Hispanic people with a high percentage of American Indigenous ancestry are at increased risk of an omega-3 nutritional deficiency that could affect their heart health and contribute to harmful inflammation, new research suggests.
Researchers at the School of Medicine and their collaborators have linked American Indigenous ancestry with increased risk of omega-3 fatty acid deficiency among Hispanic Americans. Found in foods such as fatty fish and certain nuts, omega-3s are thought to be important in preventing heart disease and play an important role in the immune system.
Doctors can use the new findings, the researchers say, to identify Hispanic patients at risk of omega-3 deficiency and to help them correct the problem with nutritional guidance or supplements. This could help the patients avoid heart problems and other health issues down the road.
“Our research provides a path toward precision nutrition in which dietary recommendations can be tailored to an individual’s genetic background,” said researcher Ani Manichaikul, PhD, of UVA’s Center for Public Health Genomics and Department of Public Health Sciences.
Omega-3 Fatty Acids
The new findings underscore the need for doctors to look beyond simple racial and ethnic classifications, the researchers say. The results are an important reminder that there is tremendous genetic diversity within patient populations, and particularly among Hispanic Americans, the scientists note.
In a new scientific paper outlining their findings, the researchers describe how most Hispanic Americans have ancestry that is either predominantly European and American Indigenous or predominantly European and African. Members of the former group often trace their family roots to Mexico, Central America or South America, while members of the latter primarily have their roots in Cuba, the Dominican Republic or Puerto Rico.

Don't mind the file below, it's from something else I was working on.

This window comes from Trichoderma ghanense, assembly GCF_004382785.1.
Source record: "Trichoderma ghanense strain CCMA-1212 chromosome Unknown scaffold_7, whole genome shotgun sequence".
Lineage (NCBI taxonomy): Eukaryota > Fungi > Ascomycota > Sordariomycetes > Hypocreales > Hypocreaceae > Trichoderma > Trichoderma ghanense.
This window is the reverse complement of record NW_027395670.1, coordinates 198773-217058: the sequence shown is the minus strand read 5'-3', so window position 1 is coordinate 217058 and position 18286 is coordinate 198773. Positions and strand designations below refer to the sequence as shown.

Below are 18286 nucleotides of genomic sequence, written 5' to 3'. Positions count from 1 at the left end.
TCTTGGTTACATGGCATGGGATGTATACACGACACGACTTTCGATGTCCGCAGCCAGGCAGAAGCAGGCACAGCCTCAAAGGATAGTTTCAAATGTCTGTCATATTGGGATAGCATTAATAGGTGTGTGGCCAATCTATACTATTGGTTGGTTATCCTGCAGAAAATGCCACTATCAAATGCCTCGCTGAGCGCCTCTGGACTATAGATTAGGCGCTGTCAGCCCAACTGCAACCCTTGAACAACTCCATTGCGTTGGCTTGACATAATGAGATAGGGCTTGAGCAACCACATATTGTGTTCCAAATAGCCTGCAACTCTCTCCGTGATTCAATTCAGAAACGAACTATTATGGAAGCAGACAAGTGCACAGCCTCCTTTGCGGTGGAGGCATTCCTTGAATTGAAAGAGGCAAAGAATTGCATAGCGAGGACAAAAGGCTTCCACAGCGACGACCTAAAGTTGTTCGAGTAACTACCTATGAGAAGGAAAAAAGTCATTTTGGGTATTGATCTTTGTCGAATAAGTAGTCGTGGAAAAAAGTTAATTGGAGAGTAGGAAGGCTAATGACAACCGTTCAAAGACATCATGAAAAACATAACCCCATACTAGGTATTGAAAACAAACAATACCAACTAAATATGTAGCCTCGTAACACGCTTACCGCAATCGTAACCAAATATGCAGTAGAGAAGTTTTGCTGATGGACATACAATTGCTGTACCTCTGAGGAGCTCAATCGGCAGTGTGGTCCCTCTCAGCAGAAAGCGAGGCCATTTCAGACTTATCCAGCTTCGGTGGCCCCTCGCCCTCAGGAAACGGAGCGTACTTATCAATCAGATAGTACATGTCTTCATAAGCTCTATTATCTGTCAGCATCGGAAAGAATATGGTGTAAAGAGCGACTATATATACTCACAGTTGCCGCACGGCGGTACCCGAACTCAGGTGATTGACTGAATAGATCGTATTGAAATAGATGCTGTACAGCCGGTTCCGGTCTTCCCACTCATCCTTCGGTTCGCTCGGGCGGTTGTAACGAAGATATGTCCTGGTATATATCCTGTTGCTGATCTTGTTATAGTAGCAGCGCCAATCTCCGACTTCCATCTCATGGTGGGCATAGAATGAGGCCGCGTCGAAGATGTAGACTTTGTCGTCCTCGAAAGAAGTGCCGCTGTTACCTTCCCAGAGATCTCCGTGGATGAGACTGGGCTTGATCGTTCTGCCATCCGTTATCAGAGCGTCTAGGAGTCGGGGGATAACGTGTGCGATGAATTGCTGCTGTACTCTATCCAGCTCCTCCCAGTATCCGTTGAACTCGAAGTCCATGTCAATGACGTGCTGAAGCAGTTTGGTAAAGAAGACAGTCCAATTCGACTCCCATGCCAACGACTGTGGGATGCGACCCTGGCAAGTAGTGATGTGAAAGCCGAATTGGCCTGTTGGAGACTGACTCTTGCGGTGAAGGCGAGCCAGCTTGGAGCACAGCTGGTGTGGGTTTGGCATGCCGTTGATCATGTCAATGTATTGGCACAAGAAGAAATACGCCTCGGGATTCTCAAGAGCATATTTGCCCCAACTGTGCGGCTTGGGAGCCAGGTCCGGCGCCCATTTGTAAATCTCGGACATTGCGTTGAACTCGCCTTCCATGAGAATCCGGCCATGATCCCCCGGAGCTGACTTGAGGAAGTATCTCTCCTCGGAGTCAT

To better understand the potential effect of American Indigenous ancestry on the body’s ability to process omega-3s, the researchers looked at naturally occurring variations in a particular cluster of genes in 1,102 Hispanic-American study participants. This gene cluster, known as the fatty acid desaturase cluster, or FADS, helps determine how the body uses both omega-6 and omega-3 fatty acids.
The scientists concluded that the gene variations most associated with low fatty acid levels occurred much more frequently in Hispanic people with greater American Indigenous ancestry. These variations were also associated with increased levels of triglycerides, a type of fat found in the blood, and with several other metabolic and inflammatory traits as well.
“Each person carries two copies of the FADS gene – one from their mom and one from their dad. Individuals who carry two copies of the version of FADS that is much more common with American Indigenous ancestry will be at the greatest risk of omega-3 deficiencies,” Manichaikul said. “Omega-3 fatty acids have broad-ranging roles in brain development, prevention of cardiovascular disease, diabetes and cancer. Understanding each individual’s risk of omega-3 fatty acid deficiency will be one step in a broader journey toward disease prevention and better health overall.”
The findings suggest that American Indigenous ancestry could offer a simple and effective way for doctors to identify Hispanic patients at risk for fatty acid deficiencies. Instead of a pill, a care provider might prescribe a healthy eating plan to compensate for that deficiency.
In the future, when genetic testing becomes more routine, doctors might examine a particular patient’s FADS cluster to further refine their nutritional recommendations, the scientists say.
“We anticipate that many individuals may have a reasonable idea about their own proportions of American Indigenous ancestry, which they could consider together with physicians, dieticians or genetic counselors as a tool to assess their own risks of omega-3 deficiency,” Manichaikul said. “Our genes show that humans are diverse creatures, reflecting adaptation to a variety of environments and diets over time. Modern dietary recommendations should consider that diversity by tailoring recommendations to each individual’s genes.”
The researchers have published their findings in the scientific journal Communications Biology. The research team consisted of Chaojie Yang, Brian Hallmark, Jin Choul Chai, Timothy D. O’Connor, Lindsay M. Reynolds, Alexis C. Wood, Michael Seeds, Yii-Der Ida Chen, Lyn M. Steffen, Michael Y. Tsai, Robert C. Kaplan, Martha L. Daviglus, Lawrence J. Mandarino, Amanda M. Fretts, Rozenn N. Lemaitre, Dawn K. Coletta, Sarah A. Blomquist, Laurel M. Johnstone, Chandra Tontsch, Qibin Qi, Ingo Ruczinski, Stephen S. Rich, Rasika A. Mathias, Floyd H. Chilton and Manichaikul. Chilton is a co-founder of Tyrian Omega Inc., a startup seeking to engineer cyanobacteria to make omega-3 fatty acids for animals, farmed fish and poultry, and, potentially later, humans.
The research was supported by the National Institutes of Health’s National Center for Complementary and Integrative Health, grants R01 AT008621 and USDA ARZT-1361680-H23-157. The work drew on studies previously funded by the NIH as well.
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